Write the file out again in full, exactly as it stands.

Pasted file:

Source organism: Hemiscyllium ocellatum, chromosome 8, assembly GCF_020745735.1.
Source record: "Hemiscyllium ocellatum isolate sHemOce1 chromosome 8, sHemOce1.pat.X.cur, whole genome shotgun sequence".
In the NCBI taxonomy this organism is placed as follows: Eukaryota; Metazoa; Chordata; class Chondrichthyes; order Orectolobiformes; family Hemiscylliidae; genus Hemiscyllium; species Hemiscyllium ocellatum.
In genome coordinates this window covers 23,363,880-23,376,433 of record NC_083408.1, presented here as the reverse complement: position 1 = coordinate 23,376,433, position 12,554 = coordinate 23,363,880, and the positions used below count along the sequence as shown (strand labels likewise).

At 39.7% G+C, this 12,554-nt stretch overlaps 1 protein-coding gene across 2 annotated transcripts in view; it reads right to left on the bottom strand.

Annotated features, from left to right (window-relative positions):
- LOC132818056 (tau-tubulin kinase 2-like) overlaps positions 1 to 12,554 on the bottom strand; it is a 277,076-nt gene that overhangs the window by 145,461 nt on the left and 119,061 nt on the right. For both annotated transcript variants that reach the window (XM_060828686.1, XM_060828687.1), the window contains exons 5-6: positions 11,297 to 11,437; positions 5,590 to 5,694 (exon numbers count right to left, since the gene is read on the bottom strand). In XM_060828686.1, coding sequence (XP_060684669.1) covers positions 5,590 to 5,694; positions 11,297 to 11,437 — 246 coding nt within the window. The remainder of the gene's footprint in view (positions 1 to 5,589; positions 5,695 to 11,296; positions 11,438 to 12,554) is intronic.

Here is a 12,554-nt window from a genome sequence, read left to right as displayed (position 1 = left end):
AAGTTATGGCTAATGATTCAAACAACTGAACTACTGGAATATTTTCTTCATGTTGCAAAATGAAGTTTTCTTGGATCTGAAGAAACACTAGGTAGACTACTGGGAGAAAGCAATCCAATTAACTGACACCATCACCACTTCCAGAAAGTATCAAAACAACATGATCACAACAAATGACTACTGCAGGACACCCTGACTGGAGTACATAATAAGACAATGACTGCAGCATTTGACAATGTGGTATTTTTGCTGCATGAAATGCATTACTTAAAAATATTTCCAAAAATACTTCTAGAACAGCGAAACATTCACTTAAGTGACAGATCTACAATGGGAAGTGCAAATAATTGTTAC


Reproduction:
Source organism: Hemiscyllium ocellatum, chromosome 8, assembly GCF_020745735.1.
Source record: "Hemiscyllium ocellatum isolate sHemOce1 chromosome 8, sHemOce1.pat.X.cur, whole genome shotgun sequence".
In the NCBI taxonomy this organism is placed as follows: Eukaryota; Metazoa; Chordata; class Chondrichthyes; order Orectolobiformes; family Hemiscylliidae; genus Hemiscyllium; species Hemiscyllium ocellatum.
In genome coordinates this window covers 23,363,880-23,376,433 of record NC_083408.1, presented here as the reverse complement: position 1 = coordinate 23,376,433, position 12,554 = coordinate 23,363,880, and the positions used below count along the sequence as shown (strand labels likewise).

At 39.7% G+C, this 12,554-nt stretch overlaps 1 protein-coding gene across 2 annotated transcripts in view; it reads right to left on the bottom strand.

Annotated features, from left to right (window-relative positions):
- LOC132818056 (tau-tubulin kinase 2-like) overlaps positions 1 to 12,554 on the bottom strand; it is a 277,076-nt gene that overhangs the window by 145,461 nt on the left and 119,061 nt on the right. For both annotated transcript variants that reach the window (XM_060828686.1, XM_060828687.1), the window contains exons 5-6: positions 11,297 to 11,437; positions 5,590 to 5,694 (exon numbers count right to left, since the gene is read on the bottom strand). In XM_060828686.1, coding sequence (XP_060684669.1) covers positions 5,590 to 5,694; positions 11,297 to 11,437 — 246 coding nt within the window. The remainder of the gene's footprint in view (positions 1 to 5,589; positions 5,695 to 11,296; positions 11,438 to 12,554) is intronic.

Here is a 12,554-nt window from a genome sequence, read left to right as displayed (position 1 = left end):
AAGTTATGGCTAATGATTCAAACAACTGAACTACTGGAATATTTTCTTCATGTTGCAAAATGAAGTTTTCTTGGATCTGAAGAAACACTAGGTAGACTACTGGGAGAAAGCAATCCAATTAACTGACACCATCACCACTTCCAGAAAGTATCAAAACAACATGATCACAACAAATGACTACTGCAGGACACCCTGACTGGAGTACATAATAAGACAATGACTGCAGCATTTGACAATGTGGTATTTTTGCTGCATGAAATGCATTACTTAAAAATATTTCCAAAAATACTTCTAGAACAGCGAAACATTCACTTAAGTGACAGATCTACAATGGGAAGTGCAAATAATTGTTAC